At the end of the world, it’s easy to lose your patience with those around, and even it’s even easier to lose your grip on reality. Perhaps no director knows this better than Robert Eggers, whose last film The Witch, drew widely divided critical responses. While some regard it as a masterpiece, others found the events too slow. Ultimately, the horror story of witches in the woods, set in Colonial America, took a back seat to the family drama unfolding in front of our eyes. The emotional foundation and dark turns of The Witch instantly made Eggers someone with great promise, and The Lighthouse looks to take another step on that journey for the director. It’s not only the best horror film of the year, but it should earn one of its stars Willem Dafoe his Oscar.
The Lighthouse follows two men, Ephraim Winslow (Robert Pattinson) and Thomas Wake (Willem Dafoe), as they go to tend a lighthouse in New England. Wake has been a wickie, the man who tends the actual light of the lighthouse, for years. For Winslow, this is his first contract. Wake tends the light himself, while he has Winslow handle the day-to-day tasks of cleaning, manual labor, and maintenance. However, when a storm comes to the island, the two are stranded beyond their contract. Things begin to turn as they run out of food and begin their descent into madness.
Eggers co-wrote the screenplay with his brother, Max Eggers, and the two immediately dive into the nuance of the era. The authentic dialogue and sailor ditties help set the mood for the roller coaster of a film. The Lighthouse is shot in black and white, adding a 1.19:1 aspect ratio to immediately put the audience in a state of unease. The nearly square frame, much smaller than a normal film’s 1.85:1, creates a sense of unease within the viewer and will disorient many. This will not be the first time the film visually plays with its audience and the cinematography from Jarin Blaschke delivers one of the most impressively shot films of the decade.
What separates The Lighthouse from many films that want to punish their audiences, the Eggers brilliantly dissolve tension through the most primal methods. Containing the most farts in a movie since The Nutty Professor II: The Klumps, Eggers uses flatulence as a mental game within the film. Dafoe’s character holds unwieldy power over the new wickie, and the ways in which he chooses to express that power can be odd. Yet these textures, combined with the seemingly never-ending horns of the lighthouse, become the fabric that brings this rock in the middle of the sea to life. Even the spray of the ocean feels visceral, and further adds to the loneliness of the setting.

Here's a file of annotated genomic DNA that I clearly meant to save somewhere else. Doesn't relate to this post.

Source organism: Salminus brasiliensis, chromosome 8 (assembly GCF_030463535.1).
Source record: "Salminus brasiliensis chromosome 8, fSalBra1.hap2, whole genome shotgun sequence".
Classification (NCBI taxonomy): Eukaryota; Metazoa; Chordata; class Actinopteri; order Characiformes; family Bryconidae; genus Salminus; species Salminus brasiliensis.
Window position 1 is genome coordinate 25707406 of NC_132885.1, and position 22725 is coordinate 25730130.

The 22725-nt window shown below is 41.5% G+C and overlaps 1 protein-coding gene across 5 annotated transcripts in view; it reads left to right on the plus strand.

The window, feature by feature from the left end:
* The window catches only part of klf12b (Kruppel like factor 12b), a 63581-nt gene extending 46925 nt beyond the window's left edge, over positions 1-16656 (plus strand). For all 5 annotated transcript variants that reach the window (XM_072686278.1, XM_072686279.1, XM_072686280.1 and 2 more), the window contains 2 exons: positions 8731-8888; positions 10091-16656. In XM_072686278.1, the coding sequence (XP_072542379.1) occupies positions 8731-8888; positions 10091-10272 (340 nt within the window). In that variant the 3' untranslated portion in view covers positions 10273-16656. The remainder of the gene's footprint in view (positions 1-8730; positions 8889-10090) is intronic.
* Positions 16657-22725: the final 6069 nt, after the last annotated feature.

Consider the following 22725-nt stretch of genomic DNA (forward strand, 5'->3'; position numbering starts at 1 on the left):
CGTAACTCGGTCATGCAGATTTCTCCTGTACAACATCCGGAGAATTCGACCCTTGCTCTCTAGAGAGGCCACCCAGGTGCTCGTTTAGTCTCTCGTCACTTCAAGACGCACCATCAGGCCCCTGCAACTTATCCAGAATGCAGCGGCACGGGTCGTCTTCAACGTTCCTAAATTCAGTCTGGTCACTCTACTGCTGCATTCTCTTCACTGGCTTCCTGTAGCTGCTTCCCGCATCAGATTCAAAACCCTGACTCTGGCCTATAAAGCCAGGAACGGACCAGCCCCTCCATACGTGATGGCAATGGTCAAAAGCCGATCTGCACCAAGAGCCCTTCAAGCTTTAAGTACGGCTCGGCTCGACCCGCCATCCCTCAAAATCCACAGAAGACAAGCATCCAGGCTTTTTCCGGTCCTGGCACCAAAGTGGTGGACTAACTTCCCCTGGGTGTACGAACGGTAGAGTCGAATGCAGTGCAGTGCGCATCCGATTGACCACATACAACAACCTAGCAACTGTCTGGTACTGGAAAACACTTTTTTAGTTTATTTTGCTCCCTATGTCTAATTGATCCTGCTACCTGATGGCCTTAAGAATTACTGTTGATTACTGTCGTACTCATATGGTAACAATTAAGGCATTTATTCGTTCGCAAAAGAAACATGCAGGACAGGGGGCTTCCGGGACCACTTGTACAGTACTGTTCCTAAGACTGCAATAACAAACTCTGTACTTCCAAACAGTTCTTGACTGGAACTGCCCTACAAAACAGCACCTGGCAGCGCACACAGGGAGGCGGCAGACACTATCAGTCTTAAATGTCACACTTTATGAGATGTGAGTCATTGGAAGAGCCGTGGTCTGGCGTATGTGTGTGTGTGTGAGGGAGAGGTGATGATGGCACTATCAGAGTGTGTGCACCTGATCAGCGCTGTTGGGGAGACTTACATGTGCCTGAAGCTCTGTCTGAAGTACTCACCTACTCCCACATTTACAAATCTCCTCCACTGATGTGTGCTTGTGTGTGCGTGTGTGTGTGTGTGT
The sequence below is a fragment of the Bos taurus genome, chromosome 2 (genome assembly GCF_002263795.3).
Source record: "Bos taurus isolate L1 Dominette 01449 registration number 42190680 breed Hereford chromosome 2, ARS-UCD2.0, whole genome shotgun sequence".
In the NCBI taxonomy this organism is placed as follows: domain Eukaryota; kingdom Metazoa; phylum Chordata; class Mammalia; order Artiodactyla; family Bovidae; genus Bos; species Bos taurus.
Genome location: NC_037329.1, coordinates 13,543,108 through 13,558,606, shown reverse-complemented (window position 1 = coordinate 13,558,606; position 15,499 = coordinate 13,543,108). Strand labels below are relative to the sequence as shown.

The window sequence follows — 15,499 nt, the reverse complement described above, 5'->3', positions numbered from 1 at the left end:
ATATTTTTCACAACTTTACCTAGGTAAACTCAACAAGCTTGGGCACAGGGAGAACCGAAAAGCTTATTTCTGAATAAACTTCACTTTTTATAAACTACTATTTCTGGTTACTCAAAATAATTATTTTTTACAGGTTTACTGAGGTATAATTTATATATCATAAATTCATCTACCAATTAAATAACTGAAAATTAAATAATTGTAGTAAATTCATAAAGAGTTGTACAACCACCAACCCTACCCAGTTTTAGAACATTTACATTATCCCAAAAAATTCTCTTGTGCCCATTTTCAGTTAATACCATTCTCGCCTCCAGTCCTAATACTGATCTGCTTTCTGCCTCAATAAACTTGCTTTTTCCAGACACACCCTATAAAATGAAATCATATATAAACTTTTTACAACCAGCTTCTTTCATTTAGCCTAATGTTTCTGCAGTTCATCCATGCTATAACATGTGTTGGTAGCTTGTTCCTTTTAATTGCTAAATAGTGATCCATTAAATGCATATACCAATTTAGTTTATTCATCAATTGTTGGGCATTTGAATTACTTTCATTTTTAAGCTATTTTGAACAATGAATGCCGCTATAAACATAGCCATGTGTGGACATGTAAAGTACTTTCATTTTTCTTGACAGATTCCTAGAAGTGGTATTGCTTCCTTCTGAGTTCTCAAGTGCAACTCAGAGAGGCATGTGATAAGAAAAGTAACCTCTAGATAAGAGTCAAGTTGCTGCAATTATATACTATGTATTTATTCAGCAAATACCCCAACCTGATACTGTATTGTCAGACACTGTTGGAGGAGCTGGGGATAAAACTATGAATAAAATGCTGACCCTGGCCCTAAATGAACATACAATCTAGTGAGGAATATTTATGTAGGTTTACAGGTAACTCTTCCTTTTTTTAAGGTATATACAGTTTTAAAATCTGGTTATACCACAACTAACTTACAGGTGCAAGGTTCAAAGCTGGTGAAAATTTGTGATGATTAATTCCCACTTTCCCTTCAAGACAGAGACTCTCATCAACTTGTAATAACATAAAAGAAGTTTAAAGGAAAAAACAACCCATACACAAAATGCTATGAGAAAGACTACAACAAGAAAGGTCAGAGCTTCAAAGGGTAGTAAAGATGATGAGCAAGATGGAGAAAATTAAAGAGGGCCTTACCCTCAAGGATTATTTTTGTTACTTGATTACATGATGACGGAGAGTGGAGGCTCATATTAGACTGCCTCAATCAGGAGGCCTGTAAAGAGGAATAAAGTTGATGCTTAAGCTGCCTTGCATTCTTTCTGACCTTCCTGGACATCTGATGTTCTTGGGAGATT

You have to wonder what it was like on set between Pattinson and Dafoe, because each dives into their roles with a hunger to pull the intensity out of every word. They thrive off each other, and the two-hander brilliantly allows them to raise the stakes in their own time. If you’ve ever spent time with a group of friends in a car for twenty-plus hours, you know that the experience is like a ticking timebomb before someone blows their lid. The two actors have such chemistry and passion, you wonder if they were born to play these roles.
For Dafoe, he was undeniably born for this role. Hot off his second-consecutive Oscar nomination, Dafoe delivers his best performance of the three. He tears into the dialogue like a starved animal, playing up the strange and absurd demeanor that has made him a star. Complete with a sailor’s accent and absurd beard, he embodies the character with strange and often upsetting methods. His voice can be so chilling, you would think it’s out of a scary storybook. Yet his intensity and gruff also make this one of the landmark performances in his career.
Meanwhile, Pattinson steps up to match Dafoe’s intensity with a wild-eyed turn of his own. Once again, Pattinson delivers one of the most nuanced turns of his career. Yet the regularity with which he does so has begun to showcase his true talent. Without Pattinson’s buy-in to the material, the film doesn’t work. He not only creates empathy for a man beaten down by the sea, Dafoe, and Seagulls, but he also creates feelings of hate and anger. Even more impressive, he communicates the absurdity of what he believes he’s seeing at every turn. How anyone can watch this film and not come away impressed is beyond me, and while the focus seems to have landed on Dafoe, it would be hard to argue that Pattinson does not equally deserve recognition.
As the film continues, the story gets downright insane. To call The Lighthouse bonkers would be an understatement, and Eggers thrives on the disorientation of what is real. He does everything he can to throw off his audience, and at some moments, even alienate them from his film. Yet the events unfolding are so intriguing, he creates a hypnotic tension. That lies at the heart of The Lighthouse‘s power and makes it one of the very best films of the year. A meticulously crafted feature that uses every aspect of film to tell its story, The Lighthouse stands as a triumph in 2019.
What did you think of The Lighthouse? What do you think of Robert Eggers as a director? What do you think of Dafoe’s performance? Let us know in the comments below!
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